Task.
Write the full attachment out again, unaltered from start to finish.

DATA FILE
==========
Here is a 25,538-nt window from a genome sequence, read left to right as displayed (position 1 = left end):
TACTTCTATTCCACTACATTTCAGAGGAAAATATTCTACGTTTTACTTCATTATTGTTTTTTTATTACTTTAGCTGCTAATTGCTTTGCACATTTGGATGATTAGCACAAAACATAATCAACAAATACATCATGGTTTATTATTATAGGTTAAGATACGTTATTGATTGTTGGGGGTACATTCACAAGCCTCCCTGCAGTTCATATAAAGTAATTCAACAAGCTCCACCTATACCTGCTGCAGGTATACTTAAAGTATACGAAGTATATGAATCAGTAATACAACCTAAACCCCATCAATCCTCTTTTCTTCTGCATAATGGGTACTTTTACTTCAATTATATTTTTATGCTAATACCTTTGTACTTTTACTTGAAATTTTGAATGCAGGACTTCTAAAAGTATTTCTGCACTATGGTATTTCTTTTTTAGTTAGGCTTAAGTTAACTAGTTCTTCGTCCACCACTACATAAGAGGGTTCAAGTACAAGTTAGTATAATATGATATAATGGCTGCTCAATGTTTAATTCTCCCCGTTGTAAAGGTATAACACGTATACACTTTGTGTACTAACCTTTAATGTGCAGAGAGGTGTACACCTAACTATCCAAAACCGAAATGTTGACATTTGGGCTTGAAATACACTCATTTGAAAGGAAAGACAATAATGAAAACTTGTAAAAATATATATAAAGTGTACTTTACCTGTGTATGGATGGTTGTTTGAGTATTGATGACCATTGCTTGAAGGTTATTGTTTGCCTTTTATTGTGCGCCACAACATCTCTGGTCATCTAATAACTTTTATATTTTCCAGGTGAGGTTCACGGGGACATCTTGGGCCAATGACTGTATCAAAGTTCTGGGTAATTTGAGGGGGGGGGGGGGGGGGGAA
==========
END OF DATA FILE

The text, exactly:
Here is a 25,538-nt window from a genome sequence, read left to right as displayed (position 1 = left end):
TACTTCTATTCCACTACATTTCAGAGGAAAATATTCTACGTTTTACTTCATTATTGTTTTTTTATTACTTTAGCTGCTAATTGCTTTGCACATTTGGATGATTAGCACAAAACATAATCAACAAATACATCATGGTTTATTATTATAGGTTAAGATACGTTATTGATTGTTGGGGGTACATTCACAAGCCTCCCTGCAGTTCATATAAAGTAATTCAACAAGCTCCACCTATACCTGCTGCAGGTATACTTAAAGTATACGAAGTATATGAATCAGTAATACAACCTAAACCCCATCAATCCTCTTTTCTTCTGCATAATGGGTACTTTTACTTCAATTATATTTTTATGCTAATACCTTTGTACTTTTACTTGAAATTTTGAATGCAGGACTTCTAAAAGTATTTCTGCACTATGGTATTTCTTTTTTAGTTAGGCTTAAGTTAACTAGTTCTTCGTCCACCACTACATAAGAGGGTTCAAGTACAAGTTAGTATAATATGATATAATGGCTGCTCAATGTTTAATTCTCCCCGTTGTAAAGGTATAACACGTATACACTTTGTGTACTAACCTTTAATGTGCAGAGAGGTGTACACCTAACTATCCAAAACCGAAATGTTGACATTTGGGCTTGAAATACACTCATTTGAAAGGAAAGACAATAATGAAAACTTGTAAAAATATATATAAAGTGTACTTTACCTGTGTATGGATGGTTGTTTGAGTATTGATGACCATTGCTTGAAGGTTATTGTTTGCCTTTTATTGTGCGCCACAACATCTCTGGTCATCTAATAACTTTTATATTTTCCAGGTGAGGTTCACGGGGACATCTTGGGCCAATGACTGTATCAAAGTTCTGGGTAATTTGAGGGGGGGGGGGGGGGGGGAA